The latest effort to lure more doctors to country areas are certain to backfire, GPs have warned.
The Royal Australian College of General Practitioners says a Federal government policy change aimed at boosting GPs in regional and outer metro areas will instead see GPs leaving rural and remote communities.
The GPs claim more rural practices will likely close as a result.
The government in the past week has redefined an area's "priority" status to give overseas doctors the ability to shift to country Australia.
It is a complicated system designed to boost the number of GPs in rural and remote Australia by freeing them up from location restrictions.
That would now include international medical graduates and those in bonded medical programs.
Under this week's changes all GP catchments in the Modified Monash Model 2 areas immediately have priority status.
MMM2 are those areas in, or within 20km distance, of a town with a population greater than 50,000.
This means regional cities and outer metro areas, as well as rural and remote parts of the country have priority status, allowing them to recruit from an expanded pool of doctors.
RACGP president Karen Price warned the change would likely have unwanted consequences.
"Earlier this year we welcomed the previous government's decision for MMM3-7 locations to be automatically reclassified as priority areas.
"However, we warned at the time that we would not support it being further expanded to MMM2 areas because of the risk that this will pull doctors away from more rural communities that need them," Adj. Prof. Price said.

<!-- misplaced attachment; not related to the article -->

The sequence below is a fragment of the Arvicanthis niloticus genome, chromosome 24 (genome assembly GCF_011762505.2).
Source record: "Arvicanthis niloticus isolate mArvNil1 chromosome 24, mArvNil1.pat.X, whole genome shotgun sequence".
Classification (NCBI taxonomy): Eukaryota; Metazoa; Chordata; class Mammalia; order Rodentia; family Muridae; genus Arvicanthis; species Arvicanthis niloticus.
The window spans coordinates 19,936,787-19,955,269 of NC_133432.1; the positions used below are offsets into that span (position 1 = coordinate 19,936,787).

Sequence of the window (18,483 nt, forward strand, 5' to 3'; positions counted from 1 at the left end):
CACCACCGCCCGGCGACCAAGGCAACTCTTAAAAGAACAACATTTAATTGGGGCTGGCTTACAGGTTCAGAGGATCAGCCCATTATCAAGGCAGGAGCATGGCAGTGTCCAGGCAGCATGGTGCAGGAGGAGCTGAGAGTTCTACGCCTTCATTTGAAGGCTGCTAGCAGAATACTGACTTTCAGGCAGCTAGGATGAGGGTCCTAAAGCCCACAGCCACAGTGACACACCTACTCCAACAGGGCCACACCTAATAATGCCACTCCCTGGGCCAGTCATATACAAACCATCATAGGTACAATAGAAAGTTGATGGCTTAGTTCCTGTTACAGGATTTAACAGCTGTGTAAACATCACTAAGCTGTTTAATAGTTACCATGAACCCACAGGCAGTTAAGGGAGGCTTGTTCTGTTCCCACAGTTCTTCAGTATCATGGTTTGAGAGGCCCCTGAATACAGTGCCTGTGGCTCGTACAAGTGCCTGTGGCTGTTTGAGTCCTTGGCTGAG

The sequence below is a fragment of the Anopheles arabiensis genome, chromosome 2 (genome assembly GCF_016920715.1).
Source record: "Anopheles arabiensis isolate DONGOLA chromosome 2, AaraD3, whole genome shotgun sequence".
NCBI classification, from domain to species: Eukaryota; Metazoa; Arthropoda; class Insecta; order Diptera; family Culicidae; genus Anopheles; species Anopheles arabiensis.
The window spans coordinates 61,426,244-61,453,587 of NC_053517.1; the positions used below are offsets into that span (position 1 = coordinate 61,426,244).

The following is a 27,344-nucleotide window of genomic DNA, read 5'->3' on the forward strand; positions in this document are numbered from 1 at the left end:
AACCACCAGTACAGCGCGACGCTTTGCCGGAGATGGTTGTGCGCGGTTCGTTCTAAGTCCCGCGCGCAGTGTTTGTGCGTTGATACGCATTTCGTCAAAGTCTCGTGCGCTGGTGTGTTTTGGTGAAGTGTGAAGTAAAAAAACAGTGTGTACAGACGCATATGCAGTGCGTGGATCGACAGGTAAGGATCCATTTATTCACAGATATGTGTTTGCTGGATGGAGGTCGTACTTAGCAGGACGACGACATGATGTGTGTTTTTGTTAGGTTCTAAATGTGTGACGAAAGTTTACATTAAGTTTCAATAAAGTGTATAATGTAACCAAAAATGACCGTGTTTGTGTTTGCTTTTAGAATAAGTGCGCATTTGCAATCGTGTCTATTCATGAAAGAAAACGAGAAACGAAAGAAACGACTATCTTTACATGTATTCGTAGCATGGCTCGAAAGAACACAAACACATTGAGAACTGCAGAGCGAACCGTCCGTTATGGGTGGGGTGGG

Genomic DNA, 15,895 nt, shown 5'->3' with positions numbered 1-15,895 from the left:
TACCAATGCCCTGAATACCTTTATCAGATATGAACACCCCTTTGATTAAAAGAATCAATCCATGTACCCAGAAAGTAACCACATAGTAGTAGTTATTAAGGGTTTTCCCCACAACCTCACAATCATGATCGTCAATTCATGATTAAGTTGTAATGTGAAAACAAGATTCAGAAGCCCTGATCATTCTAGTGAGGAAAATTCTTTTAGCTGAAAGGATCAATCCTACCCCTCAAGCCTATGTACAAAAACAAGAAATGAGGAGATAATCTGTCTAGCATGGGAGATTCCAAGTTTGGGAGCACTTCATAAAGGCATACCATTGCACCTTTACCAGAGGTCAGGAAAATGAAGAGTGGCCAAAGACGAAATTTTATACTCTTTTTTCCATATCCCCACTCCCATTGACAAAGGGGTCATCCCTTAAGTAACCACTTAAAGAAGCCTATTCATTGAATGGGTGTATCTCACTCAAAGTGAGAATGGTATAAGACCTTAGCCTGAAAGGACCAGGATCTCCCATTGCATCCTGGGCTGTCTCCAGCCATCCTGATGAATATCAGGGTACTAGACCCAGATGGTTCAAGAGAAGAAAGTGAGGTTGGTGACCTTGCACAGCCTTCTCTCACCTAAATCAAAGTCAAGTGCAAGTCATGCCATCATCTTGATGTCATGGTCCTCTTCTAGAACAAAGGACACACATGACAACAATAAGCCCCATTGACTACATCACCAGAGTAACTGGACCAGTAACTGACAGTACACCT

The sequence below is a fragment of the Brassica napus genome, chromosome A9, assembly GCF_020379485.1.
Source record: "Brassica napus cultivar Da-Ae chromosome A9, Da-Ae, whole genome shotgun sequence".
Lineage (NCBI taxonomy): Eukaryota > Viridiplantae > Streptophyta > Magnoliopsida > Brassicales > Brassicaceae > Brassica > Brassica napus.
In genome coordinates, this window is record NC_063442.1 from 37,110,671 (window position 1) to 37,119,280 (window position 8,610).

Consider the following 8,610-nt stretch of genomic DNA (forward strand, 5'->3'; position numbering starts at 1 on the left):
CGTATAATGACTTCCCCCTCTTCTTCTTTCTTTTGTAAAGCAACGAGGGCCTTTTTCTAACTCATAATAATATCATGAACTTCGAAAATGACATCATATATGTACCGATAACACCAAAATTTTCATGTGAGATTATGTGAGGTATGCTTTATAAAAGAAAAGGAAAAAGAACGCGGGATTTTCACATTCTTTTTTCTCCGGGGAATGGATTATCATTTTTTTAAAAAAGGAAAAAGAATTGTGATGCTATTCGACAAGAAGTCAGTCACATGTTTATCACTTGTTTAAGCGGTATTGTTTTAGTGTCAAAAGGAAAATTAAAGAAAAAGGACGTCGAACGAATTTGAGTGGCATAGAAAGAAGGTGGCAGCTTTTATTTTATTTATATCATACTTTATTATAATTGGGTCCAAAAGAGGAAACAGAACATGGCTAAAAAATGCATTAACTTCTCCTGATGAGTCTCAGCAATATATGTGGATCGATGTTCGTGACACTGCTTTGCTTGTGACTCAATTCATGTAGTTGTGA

"Robbing Peter to pay Paul will not solve the GP shortage in communities across Australia. And that is what the unintended consequence of this policy will be, it will draw GPs from more rural areas to MMM2 areas."
Prof. Price said there is no quick fix solution of attracting doctors to the bush.
"We need more medical students choosing general practice as their career - currently only around 16 per cent of graduates are choosing GP training," she said.
"In order to change this, we need to cut red tape and reform healthcare funding in Australia, to ensure general practice is appropriately supported, sustainable and an attractive and viable career choice."
RACGP rural chair Dr Michael Clements said he feared more rural practices would close if they cannot recruit GPs.
"While this policy change is positive for MMM2 locations - such as my hometown of Townsville - it's not good news for more rural and remote parts of Australia," he said.
"What's going to happen is that doctors will move from rural and remote locations where they've been required to work under the DPA rules to areas that they may perceive as more 'desirable' regional locations, and closer to capital cities."
"I won't be surprised if we see an immediate migration of doctors out of more rural and remote areas that need them."
Dr Clements also called for more substantive measures to boost GP numbers, including rural incentives.
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